As Buckminster Fuller once said, “The end move in politics is always to pick up a gun.” Political thrillers cover a broad spectrum of mayhem: international geopolitical thrillers that concern the movements and positions of countries as they fight for global supremacy; thrillers about the actual process of politics; the back alleys and government boardrooms in Washington, D.C.; military thrillers in which warriors fight in distant lands for the ideals of democracy, even though they usually have to overcome venal politicians and quislings at every level of government.
Within these varieties you will find enough spies, soldiers, patriots, scoundrels, thieves, traitors, cabals, plots, conspiracies, secret societies, archfiends, and heroes to populate the bookshelves and e-readers of the world for years to come. It’s a crowded field with a vast readership.
The history of the genre is the history of writing itself. Ancient warriors battled for the supremacy of their homelands in the earliest poems and sagas. In modern times spies from John Buchan’s The Thirty Nine Steps and Ian Fleming’s James Bond series join with Smiley’s people in John le Carré’s novels to fight and kill for the policies of their governments. Other classics such as Richard Condon’s The Manchurian Candidate and Frederick Forsyth’s Day of the Jackal show what one man can or can’t achieve in the service of either a state or a terrorist organization.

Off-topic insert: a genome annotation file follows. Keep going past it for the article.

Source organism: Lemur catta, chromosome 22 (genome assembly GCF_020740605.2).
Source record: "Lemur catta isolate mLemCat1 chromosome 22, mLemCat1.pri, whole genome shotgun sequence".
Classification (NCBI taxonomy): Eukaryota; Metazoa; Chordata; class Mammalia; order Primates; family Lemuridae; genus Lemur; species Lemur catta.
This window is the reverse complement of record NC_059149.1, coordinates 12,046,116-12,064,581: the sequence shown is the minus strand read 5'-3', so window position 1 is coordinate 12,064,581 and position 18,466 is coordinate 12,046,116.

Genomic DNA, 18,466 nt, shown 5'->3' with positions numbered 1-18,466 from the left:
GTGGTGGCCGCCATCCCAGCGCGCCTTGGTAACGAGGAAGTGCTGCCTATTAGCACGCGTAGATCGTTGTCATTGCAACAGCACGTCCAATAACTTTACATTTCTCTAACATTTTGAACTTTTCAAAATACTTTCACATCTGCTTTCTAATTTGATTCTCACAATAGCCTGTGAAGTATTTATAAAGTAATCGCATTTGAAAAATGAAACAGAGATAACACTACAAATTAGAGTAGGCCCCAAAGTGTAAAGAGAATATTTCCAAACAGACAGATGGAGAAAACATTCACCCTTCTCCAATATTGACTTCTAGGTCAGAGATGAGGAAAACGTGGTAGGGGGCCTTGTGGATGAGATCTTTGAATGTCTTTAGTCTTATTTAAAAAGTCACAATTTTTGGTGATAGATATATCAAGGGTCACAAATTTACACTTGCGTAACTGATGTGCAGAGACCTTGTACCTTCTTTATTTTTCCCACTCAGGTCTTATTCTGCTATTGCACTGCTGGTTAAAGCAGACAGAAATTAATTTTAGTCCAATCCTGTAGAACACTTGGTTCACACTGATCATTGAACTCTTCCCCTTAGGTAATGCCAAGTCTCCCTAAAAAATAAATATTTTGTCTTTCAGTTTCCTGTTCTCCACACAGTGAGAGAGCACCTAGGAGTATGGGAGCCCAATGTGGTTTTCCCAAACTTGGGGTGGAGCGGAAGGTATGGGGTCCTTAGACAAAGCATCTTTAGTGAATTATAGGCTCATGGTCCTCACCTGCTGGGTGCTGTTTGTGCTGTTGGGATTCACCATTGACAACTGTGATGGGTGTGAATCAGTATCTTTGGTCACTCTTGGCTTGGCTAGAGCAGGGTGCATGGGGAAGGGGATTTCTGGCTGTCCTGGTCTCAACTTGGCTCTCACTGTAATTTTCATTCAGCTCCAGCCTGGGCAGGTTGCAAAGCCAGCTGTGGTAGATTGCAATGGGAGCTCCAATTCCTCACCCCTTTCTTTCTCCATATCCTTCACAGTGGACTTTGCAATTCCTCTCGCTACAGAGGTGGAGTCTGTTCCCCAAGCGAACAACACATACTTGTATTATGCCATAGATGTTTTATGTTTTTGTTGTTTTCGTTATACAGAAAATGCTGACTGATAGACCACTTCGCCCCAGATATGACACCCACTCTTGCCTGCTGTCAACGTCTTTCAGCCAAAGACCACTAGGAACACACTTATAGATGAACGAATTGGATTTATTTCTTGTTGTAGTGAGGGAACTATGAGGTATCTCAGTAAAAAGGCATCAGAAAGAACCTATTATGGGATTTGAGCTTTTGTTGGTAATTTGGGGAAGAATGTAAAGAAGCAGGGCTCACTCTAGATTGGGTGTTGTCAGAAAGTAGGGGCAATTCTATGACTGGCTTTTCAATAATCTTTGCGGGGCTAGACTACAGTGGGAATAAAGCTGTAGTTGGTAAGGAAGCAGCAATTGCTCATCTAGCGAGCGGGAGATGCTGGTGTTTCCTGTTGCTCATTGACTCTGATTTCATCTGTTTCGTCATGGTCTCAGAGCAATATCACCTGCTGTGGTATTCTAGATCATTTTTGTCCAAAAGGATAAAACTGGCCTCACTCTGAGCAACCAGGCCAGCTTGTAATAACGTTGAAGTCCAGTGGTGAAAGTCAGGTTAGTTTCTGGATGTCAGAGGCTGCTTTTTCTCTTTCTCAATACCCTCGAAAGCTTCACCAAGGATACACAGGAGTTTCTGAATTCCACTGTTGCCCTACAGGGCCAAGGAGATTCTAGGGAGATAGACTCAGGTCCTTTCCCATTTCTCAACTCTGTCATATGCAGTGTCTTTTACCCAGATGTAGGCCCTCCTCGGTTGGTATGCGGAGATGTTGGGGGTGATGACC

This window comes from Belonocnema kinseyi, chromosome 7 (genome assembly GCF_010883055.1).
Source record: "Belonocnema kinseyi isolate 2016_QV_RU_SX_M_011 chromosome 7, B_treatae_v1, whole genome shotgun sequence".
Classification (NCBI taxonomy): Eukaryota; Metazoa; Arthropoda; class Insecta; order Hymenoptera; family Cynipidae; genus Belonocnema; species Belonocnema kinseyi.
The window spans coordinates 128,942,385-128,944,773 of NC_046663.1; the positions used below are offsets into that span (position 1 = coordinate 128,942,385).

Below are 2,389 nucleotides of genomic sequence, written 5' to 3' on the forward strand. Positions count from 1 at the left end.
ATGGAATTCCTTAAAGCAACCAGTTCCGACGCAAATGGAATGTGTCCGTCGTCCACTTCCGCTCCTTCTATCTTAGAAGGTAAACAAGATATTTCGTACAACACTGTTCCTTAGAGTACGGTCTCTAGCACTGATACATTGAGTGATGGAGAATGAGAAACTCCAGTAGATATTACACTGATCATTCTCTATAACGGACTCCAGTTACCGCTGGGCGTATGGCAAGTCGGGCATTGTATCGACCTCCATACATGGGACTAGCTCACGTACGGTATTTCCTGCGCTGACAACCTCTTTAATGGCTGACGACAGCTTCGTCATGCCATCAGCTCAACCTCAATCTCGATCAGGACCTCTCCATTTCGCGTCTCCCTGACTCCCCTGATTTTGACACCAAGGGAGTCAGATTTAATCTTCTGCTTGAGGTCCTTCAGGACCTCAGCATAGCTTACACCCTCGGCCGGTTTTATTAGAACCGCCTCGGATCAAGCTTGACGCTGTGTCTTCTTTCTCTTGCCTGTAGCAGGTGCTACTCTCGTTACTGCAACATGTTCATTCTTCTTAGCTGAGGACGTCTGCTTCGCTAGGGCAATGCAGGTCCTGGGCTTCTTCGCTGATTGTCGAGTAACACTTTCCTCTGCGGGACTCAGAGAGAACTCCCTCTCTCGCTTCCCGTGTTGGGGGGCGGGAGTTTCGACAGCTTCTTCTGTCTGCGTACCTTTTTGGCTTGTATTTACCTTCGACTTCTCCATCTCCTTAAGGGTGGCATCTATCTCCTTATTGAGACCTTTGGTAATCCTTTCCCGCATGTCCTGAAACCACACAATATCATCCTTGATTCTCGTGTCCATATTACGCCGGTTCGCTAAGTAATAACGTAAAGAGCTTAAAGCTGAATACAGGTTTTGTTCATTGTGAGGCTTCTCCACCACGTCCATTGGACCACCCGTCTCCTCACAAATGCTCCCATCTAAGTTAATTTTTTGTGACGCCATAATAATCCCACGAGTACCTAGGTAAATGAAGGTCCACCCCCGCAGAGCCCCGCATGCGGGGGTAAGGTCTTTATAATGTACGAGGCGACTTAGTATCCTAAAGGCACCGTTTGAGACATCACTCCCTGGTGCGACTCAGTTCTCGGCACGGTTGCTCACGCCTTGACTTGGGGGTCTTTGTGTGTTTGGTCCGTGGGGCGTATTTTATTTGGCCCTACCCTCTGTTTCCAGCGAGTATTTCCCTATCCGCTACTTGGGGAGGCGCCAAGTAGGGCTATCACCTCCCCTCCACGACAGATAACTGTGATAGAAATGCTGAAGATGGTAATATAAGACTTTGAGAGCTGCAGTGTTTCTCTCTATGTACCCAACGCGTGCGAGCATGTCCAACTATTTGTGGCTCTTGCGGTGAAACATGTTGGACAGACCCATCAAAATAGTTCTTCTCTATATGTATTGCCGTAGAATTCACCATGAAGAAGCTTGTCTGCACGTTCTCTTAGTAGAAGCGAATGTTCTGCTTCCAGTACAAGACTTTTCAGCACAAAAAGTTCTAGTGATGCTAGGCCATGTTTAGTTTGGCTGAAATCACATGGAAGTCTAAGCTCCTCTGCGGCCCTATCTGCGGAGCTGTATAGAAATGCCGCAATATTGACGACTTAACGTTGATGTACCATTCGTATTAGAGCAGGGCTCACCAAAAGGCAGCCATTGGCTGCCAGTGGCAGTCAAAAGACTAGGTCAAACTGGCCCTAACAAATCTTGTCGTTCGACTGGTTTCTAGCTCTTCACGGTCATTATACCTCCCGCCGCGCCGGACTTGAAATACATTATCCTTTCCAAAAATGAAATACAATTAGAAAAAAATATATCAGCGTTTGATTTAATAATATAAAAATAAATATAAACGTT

Christopher Hitchens, in the quarterly magazine, City Journal, once wrote, “I suspect that it was only with the assassination of President Kennedy that the stately Potomac-paced roman-fleuve began to give way to the imperatives of the anything-goes thriller and to the mounting demand for Washington stories that could easily make the transition to the big screen.” An example of the roman-fleuve—at least in the way Hitchens is using the term—is Allen Drury’s Advise and Consent, whose measured pace gave way to thrillers like Six Days of the Condor by James Grady. Published in 1974, Condor tells the story of a low-level CIA analyst who goes on the run after his CIA unit is completely wiped out by unknown killers. The novel was a ticking-clock riveting read that changed the face of the Washington thriller. Grady has recently finished a new book that he describes as “Condor meets Wag the Dog/Our Man in Havana; American spies through Arab Spring.” Grady has yet to find a publisher, but when he does, readers will be lining up to see if he can reach new heights.